Since the container for the 3rd canopy is the old main container, it still had the BOC on it. So one could exit on one's back and just do a left handed pull on the BOC.

The closing loop anchor changed to be from the bottom flap to the backpad/top flap area. This allows a large variation in canopy size by varying the closing loop length, while still providing pin tension.

The whole system isn't fancy but is adequate.

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RiggerLee

Could be a little bit wider but the real danger is in it being too wide, ala swift+.



Ha, that's exactly why I asked that question. On 1 side a narrow one is guaranteed to catch the line but on the other too narrow is probably not quite as string as a proper dimensioned bartack.

-Michael

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RiggerLee

Could be a little bit wider but the real danger is in it being too wide, ala swift+.

Lee



Lee, what is the story there? I still see some swift+ reserve canopies floating around.
"The restraining order says you're only allowed to touch me in freefall"
=P

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There was a 1994 bulletin to inspect Swift Pluses for too-wide bartacks, as one had been found with ones wide enough to miss the fingertrapped line inside. That was for the line cascades.

Other than that the canopies were fine. Although they often had fairly wide bartacks, any actually bad canopies were probably weeded out years ago. (Still, always good to check that some ancient bulletin wasn't overlooked...)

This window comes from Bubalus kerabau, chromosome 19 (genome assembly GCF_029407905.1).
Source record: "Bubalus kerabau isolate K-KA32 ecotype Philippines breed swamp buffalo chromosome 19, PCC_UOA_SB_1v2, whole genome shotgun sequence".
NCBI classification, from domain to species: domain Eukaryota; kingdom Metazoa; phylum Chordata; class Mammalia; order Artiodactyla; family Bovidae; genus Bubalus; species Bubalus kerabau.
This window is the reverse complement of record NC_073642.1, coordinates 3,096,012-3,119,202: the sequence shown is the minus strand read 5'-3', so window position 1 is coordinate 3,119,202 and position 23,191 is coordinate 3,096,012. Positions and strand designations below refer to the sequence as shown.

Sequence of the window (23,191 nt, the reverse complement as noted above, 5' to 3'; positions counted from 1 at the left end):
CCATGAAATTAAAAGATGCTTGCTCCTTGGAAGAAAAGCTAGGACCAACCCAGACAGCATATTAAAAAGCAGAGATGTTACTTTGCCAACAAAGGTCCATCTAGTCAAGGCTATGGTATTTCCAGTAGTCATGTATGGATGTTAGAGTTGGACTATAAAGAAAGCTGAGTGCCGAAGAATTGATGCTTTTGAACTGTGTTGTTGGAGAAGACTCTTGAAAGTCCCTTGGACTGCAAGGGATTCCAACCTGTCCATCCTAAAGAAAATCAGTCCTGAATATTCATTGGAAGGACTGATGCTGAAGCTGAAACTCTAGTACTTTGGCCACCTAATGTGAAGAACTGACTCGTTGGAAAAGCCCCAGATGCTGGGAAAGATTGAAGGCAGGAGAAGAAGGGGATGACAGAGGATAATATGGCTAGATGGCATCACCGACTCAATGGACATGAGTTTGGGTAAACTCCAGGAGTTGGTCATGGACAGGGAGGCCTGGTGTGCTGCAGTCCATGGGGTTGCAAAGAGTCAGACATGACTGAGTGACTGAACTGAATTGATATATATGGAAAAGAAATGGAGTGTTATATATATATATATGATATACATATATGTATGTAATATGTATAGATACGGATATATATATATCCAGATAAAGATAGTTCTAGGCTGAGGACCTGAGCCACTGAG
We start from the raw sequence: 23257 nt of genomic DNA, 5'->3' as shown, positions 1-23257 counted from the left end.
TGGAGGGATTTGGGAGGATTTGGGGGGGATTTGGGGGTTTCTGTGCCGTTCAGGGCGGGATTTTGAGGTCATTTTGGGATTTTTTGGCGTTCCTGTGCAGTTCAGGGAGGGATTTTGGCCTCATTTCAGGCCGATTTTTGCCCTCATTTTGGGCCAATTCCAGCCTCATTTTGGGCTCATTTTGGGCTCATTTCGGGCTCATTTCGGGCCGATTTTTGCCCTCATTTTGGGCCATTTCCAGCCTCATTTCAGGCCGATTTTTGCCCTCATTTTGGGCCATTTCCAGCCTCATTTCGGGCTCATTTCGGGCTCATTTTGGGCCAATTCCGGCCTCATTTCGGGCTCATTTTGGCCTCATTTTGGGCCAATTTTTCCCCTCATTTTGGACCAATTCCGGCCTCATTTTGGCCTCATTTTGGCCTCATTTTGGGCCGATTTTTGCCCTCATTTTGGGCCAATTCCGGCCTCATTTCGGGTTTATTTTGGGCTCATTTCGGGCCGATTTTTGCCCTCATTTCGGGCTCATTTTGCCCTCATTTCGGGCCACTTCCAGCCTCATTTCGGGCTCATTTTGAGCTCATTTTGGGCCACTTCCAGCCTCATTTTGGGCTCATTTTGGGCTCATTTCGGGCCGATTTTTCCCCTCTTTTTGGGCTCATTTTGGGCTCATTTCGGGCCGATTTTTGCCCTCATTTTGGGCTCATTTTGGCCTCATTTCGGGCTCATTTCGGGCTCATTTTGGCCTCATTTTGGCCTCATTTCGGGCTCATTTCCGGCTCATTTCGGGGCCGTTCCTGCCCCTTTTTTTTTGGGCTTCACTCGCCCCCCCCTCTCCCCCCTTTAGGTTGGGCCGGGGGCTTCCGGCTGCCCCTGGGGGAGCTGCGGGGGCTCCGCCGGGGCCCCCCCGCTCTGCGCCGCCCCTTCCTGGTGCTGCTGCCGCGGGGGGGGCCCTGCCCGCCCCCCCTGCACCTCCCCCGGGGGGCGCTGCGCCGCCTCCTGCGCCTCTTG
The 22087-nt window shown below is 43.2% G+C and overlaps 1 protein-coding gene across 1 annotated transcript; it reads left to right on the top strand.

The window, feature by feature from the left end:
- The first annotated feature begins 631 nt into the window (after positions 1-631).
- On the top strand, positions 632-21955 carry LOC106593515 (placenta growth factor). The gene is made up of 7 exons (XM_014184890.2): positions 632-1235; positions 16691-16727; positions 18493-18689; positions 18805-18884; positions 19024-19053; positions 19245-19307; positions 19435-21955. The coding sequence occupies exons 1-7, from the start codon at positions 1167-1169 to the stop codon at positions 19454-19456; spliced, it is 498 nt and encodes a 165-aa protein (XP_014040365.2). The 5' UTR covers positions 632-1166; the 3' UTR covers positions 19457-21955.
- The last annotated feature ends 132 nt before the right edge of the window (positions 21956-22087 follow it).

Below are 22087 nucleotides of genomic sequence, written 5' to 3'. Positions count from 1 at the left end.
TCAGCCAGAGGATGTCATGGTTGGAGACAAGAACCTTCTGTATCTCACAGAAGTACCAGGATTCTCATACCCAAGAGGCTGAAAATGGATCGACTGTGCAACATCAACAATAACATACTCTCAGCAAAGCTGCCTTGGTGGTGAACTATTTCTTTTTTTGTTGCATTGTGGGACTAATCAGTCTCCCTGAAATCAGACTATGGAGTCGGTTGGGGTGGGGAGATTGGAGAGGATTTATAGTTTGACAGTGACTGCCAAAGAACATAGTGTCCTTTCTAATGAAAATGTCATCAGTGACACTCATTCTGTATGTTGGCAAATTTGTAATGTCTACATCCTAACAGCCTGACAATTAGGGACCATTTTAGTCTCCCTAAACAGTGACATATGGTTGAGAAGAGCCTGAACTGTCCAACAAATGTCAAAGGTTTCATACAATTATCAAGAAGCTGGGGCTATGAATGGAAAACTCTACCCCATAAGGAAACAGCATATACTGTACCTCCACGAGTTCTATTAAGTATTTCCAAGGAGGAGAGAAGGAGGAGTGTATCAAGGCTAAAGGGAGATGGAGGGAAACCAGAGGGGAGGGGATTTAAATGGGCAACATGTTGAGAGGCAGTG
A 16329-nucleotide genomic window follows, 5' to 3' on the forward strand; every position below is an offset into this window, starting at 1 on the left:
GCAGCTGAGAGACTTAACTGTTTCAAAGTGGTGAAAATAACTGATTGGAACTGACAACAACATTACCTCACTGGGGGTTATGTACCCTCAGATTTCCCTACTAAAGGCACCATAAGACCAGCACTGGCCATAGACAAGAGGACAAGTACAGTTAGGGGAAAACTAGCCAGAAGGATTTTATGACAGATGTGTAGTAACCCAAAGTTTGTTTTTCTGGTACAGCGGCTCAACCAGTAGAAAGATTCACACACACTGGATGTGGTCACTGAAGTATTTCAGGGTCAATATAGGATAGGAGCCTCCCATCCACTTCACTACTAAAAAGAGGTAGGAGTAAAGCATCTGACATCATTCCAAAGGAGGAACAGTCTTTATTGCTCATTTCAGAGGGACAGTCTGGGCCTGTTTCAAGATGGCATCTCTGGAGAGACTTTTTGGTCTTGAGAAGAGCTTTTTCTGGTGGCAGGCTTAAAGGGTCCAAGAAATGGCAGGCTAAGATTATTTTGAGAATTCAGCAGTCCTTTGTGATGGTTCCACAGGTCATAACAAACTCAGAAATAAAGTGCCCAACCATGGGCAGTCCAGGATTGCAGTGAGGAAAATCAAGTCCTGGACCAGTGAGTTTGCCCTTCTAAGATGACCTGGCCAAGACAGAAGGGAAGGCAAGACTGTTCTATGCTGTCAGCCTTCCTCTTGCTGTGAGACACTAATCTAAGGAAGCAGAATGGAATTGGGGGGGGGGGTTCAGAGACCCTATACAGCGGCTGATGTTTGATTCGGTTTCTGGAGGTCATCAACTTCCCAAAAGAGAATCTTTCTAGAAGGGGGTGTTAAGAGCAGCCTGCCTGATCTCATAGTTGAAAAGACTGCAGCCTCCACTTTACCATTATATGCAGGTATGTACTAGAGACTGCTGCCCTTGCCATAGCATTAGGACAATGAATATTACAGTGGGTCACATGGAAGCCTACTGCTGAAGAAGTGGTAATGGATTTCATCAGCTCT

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DougH

***Could be a little bit wider but the real danger is in it being too wide, ala swift+.

Lee



Lee, what is the story there? I still see some swift+ reserve canopies floating around.

If you are inspecting a Swift plus and you checked for SBs, you would find this:

http://hq.apf.asn.au/images/e/e5/329A.pdf
Always remember the brave children who died defending your right to bear arms. Freedom is not free.

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DougH

***Could be a little bit wider but the real danger is in it being too wide, ala swift+.

Lee



Lee, what is the story there? I still see some swift+ reserve canopies floating around.

There was a recall but I remember it on the Safety flyer not the Swift the bartack was actually too wide we had bartacks without the center straight stitch at the start.

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Yeah, I use two rows of straight stitch followed by a narrow zigzag, which from a strength perspective isn't ideal, but Dacron stretches much less than nylon, especially at a fingertrap, so I can't see it breaking any time soon.

Thanks for the idea pchapman, instead of throwing away the old main container, I cut off the reserve and the reserve bottom flap, rebound it and ended up with a basic belly container. It looks quite nice to be honest. And just for future reference, freekflyguy is my Chief instructor and resident test dummy jumper. ;)

Before
[inline chaser.png]

After
[inline belly_small.jpg]

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Cool.
Perfect container for that -- with a quite flexible top flap so that flap could be retained, and it even has velcro at the top corners, to hold things closed around the risers.
Hey, a Racer's (or Chaser's...) reserve container is derived from a belly mount design, so you're just reversing the process for the main!